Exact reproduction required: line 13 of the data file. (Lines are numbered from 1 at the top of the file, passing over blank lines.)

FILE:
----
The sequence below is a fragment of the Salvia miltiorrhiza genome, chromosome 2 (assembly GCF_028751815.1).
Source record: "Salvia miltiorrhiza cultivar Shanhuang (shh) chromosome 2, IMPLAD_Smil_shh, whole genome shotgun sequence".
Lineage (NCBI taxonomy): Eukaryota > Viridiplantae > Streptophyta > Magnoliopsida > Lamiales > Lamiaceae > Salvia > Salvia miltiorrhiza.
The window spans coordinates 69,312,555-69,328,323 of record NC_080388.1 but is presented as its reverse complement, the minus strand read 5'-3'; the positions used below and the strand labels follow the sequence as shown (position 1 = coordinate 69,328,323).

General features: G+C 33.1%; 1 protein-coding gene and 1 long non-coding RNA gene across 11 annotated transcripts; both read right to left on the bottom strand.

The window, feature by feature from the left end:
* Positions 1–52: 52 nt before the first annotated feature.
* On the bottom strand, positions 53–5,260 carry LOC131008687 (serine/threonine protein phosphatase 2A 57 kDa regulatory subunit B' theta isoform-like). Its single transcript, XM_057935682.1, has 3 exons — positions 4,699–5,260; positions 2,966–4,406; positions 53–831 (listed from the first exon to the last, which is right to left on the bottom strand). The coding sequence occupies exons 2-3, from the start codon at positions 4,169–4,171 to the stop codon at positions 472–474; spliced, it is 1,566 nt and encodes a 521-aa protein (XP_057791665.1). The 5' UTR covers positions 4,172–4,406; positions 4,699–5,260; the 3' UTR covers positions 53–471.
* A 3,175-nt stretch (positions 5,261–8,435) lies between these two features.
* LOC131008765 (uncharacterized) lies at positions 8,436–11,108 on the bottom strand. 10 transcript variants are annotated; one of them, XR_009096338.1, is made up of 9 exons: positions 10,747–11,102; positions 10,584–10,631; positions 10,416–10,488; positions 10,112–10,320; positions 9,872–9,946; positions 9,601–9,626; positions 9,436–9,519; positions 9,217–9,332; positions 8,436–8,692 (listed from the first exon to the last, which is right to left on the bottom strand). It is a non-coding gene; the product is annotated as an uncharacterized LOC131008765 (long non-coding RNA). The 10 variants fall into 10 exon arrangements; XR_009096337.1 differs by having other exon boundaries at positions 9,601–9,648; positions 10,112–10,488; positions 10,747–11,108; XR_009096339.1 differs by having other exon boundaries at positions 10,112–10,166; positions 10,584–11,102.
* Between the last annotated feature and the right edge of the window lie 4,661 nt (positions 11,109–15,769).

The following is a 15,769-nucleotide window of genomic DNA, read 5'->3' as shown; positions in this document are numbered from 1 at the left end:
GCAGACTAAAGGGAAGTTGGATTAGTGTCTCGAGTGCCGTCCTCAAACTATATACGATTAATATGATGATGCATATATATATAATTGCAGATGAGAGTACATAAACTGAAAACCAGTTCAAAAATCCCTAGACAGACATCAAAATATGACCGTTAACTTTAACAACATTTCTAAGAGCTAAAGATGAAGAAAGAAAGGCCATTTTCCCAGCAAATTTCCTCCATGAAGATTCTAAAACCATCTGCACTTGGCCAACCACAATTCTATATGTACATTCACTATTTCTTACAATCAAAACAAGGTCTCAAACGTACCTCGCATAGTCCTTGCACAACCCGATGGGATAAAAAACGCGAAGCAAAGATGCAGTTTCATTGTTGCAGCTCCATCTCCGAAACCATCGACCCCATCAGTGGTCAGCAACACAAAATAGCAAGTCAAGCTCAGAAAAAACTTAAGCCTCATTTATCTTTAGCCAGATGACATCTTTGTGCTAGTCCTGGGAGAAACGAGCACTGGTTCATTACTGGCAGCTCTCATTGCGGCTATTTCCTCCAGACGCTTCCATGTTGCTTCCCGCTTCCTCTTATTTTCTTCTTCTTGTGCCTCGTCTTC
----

GCAGACTAAAGGGAAGTTGGATTAGTGTCTCGAGTGCCGTCCTCAAACTATATACGATTAATATGATGATGCATATATATATAATTGCAGATGAGAGTACATAAACTGAAAACCAGTTCAAAAATCCCTAGACAGACATCAAAATATGACCGTTAACTTTAACAACATTTCTAAGAGCTAAAGATGAAGAAAGAAAGGCCATTTTCCCAGCAAATTTCCTCCATGAAGATTCTAAAACCATCTGCACTTGGCCAACCACAATTCTATATGTACATTCACTATTTCTTACAATCAAAACAAGGTCTCAAACGTACCTCGCATAGTCCTTGCACAACCCGATGGGATAAAAAACGCGAAGCAAAGATGCAGTTTCATTGTTGCAGCTCCATCTCCGAAACCATCGACCCCATCAGTGGTCAGCAACACAAAATAGCAAGTCAAGCTCAGAAAAAACTTAAGCCTCATTTATCTTTAGCCAGATGACATCTTTGTGCTAGTCCTGGGAGAAACGAGCACTGGTTCATTACTGGCAGCTCTCATTGCGGCTATTTCCTCCAGACGCTTCCATGTTGCTTCCCGCTTCCTCTTATTTTCTTCTTCTTGTGCCTCGTCTTC